COVID-19 Crisis – Tips for Property and Portfolio Management

Managing multi-family properties has always had its own challenges and considerations … but the COVID-19 crisis makes it considerably more complicated. 

How are landlords managing the risks and the responsibilities during these difficult times?

We’re checking in with The Apartment King, Brad Sumrok, to get his practical tips for property and portfolio management in the COVID-19 world. 

In this episode of The Real Estate Guys™ show, hear from:

  • Your managerial host, Robert Helms
  • His unmanageable co-host, Russell Gray
  • The Apartment King, Brad Sumrok



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Management in a COVID-19 world 

COVID-19 has affected all kinds of industries … and real estate has certainly felt the blows. 

Everybody is figuring out how to reinvent themselves and reinvent their businesses. 

Real estate is at its base a brick and mortar business. You don’t have virtual real estate. People go in and they live somewhere. 

For the last few weeks, we have been talking about the various ripple effects of what has happened. When your tenant is suddenly unemployed and can’t pay rent, you can’t pay your mortgage servicer … and they can’t pay the underlying investor. 

So, today we’re talking about how investors like YOU can manage your properties and portfolios in a COVID-19 world. 

We’re talking with someone who has got a big, big portfolio and lots of people he works with … but he also knows how to be proactive in a crisis. 

What apartment investors need to know

We call Brad Sumrok “The Apartment King.” He is a gentleman and no stranger to the ups and downs of real estate.

“Obviously, none of us have been through a crisis like this before, but as an apartment investor since 2002, I not only survived the 2008 depression, but I thrived during that time,” Brad says.

Brad says he implements a strategy of “winterizing” his portfolio … and he teaches his students to do the same.

“This is what we call an economic winter, so it’s important to winterize your portfolio,” Brad says.

There are specific actions that apartment investors need to be taking in the midst of the coronavirus storm. Ideally you do these things while the sun is still shining … but if you didn’t, it’s not too late.

The vast majority of Brad and his students’ deals have these Fannie Mae and Freddie Mac loans. As it stands, those people have 120 days during which they cannot provide notice to vacate for nonpayment of rent.

The good news is that these moratoriums don’t allow a resident to break the lease. They don’t allow the resident to never pay the rent. They simply have to pay later if they can’t pay now.

The reality is that most tenants in B and C class properties don’t have several months’ worth of savings set aside.

So, owners need to be in contact with their managers, and managers need to be in contact with the tenants.

“I’m having biweekly calls with my management companies and frequent emails just checking in on collections. We’ve been talking about strategies to preserve capital,” Brad says.

Those strategies include suspending investor distributions, capital improvements, and value added upgrades.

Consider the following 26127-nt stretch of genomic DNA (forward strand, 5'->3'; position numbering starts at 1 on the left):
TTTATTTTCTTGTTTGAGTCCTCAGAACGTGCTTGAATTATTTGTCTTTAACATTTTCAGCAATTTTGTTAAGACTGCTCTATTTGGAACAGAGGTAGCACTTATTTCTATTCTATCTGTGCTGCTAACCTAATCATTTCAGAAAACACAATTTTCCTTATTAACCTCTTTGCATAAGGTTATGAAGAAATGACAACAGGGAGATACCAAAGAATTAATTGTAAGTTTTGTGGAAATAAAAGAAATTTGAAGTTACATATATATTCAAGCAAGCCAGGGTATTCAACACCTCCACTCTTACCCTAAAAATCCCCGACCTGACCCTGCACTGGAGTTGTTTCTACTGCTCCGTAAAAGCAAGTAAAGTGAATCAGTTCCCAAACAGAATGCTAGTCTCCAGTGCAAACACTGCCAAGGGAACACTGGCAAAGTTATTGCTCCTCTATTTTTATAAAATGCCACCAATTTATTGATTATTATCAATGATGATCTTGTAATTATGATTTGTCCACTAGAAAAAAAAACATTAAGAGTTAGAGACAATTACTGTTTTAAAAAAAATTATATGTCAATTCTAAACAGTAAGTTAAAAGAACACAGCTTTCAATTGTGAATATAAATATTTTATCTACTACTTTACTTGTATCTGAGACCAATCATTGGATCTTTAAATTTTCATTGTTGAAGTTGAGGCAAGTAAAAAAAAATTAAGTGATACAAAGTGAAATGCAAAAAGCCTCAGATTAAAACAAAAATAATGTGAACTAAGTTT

Leasing has also gone from physical tours to virtual tours … which Brad says may have its advantages.

“I think as we come out of this and move forward, we are all going to be looking at how to do online business even better,” Brad says.

Brad and his team have also been proactive in providing notice to their tenants on what to do if their income has been impacted.

This includes informing them of the resources they can get under the Cares Act, how to get government assistance, and when they should be expecting stimulus checks.

“We want to position ourselves as a resource for our residents during this time,” Brad says.

Residents are home more than they ever were before … so it is even more critical that they have a safe, clean place to live.

Managers should also be thinking about how to help residents maintain social distancing in the complex and in common areas like the laundry room.

Navigating mortgages

Agency lenders, primarily Fannie and Freddie, came out with guidance on what is being known as forbearance.

Forbearance is a process where the property owner can delay paying the principal and interest. Brad recommends these things be considered as a last resort … but it depends on your situation.

Entering into one of these programs gives you the ability to delay payments. You can get up to 90 days or three months of your payments delayed.

Remember … these payments are not forgiven. You have up to 12 months to pay back the amount you delayed.

And, investors have to apply for these programs. It isn’t guaranteed that you will be accepted to delay your payments.

You’ll have to show a decline in collections. For example, you would need to show your collections for January, February, and March … and then show a substantial drop off in April.

You’ll also need to be in a position where you have no positive cashflow. And, you’ll have to agree not to evict residents until you pay all of the money back.

Communicating with investors

Brad suggests sending out weekly updates to your investors. Be open and transparent.

“I will say that there is always going to be that one out of a hundred investor that is going to be really upset that they aren’t getting distributions right now,” Brad says. “There isn’t a lot you can do about that.”